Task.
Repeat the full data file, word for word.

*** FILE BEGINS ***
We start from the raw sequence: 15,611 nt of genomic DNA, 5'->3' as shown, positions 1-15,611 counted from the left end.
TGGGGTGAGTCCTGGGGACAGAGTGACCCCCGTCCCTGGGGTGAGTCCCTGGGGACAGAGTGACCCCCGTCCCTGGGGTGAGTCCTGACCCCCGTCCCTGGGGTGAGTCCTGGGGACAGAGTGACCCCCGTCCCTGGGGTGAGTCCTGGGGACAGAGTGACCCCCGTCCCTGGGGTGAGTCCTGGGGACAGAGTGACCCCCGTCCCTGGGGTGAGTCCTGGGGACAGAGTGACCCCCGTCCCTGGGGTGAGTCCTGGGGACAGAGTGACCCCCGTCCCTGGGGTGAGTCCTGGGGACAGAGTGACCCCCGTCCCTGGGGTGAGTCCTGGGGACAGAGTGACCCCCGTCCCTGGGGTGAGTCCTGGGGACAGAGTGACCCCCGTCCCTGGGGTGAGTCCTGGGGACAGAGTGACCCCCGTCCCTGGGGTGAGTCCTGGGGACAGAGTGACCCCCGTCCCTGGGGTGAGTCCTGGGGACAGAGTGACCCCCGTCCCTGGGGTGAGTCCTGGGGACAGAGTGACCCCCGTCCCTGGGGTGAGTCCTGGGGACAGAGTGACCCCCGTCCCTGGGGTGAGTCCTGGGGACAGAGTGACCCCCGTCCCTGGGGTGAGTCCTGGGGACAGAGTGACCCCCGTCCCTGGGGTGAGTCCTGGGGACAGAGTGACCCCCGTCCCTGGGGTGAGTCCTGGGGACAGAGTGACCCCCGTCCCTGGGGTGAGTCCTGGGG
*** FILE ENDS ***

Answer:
We start from the raw sequence: 15,611 nt of genomic DNA, 5'->3' as shown, positions 1-15,611 counted from the left end.
TGGGGTGAGTCCTGGGGACAGAGTGACCCCCGTCCCTGGGGTGAGTCCCTGGGGACAGAGTGACCCCCGTCCCTGGGGTGAGTCCTGACCCCCGTCCCTGGGGTGAGTCCTGGGGACAGAGTGACCCCCGTCCCTGGGGTGAGTCCTGGGGACAGAGTGACCCCCGTCCCTGGGGTGAGTCCTGGGGACAGAGTGACCCCCGTCCCTGGGGTGAGTCCTGGGGACAGAGTGACCCCCGTCCCTGGGGTGAGTCCTGGGGACAGAGTGACCCCCGTCCCTGGGGTGAGTCCTGGGGACAGAGTGACCCCCGTCCCTGGGGTGAGTCCTGGGGACAGAGTGACCCCCGTCCCTGGGGTGAGTCCTGGGGACAGAGTGACCCCCGTCCCTGGGGTGAGTCCTGGGGACAGAGTGACCCCCGTCCCTGGGGTGAGTCCTGGGGACAGAGTGACCCCCGTCCCTGGGGTGAGTCCTGGGGACAGAGTGACCCCCGTCCCTGGGGTGAGTCCTGGGGACAGAGTGACCCCCGTCCCTGGGGTGAGTCCTGGGGACAGAGTGACCCCCGTCCCTGGGGTGAGTCCTGGGGACAGAGTGACCCCCGTCCCTGGGGTGAGTCCTGGGGACAGAGTGACCCCCGTCCCTGGGGTGAGTCCTGGGGACAGAGTGACCCCCGTCCCTGGGGTGAGTCCTGGGGACAGAGTGACCCCCGTCCCTGGGGTGAGTCCTGGGG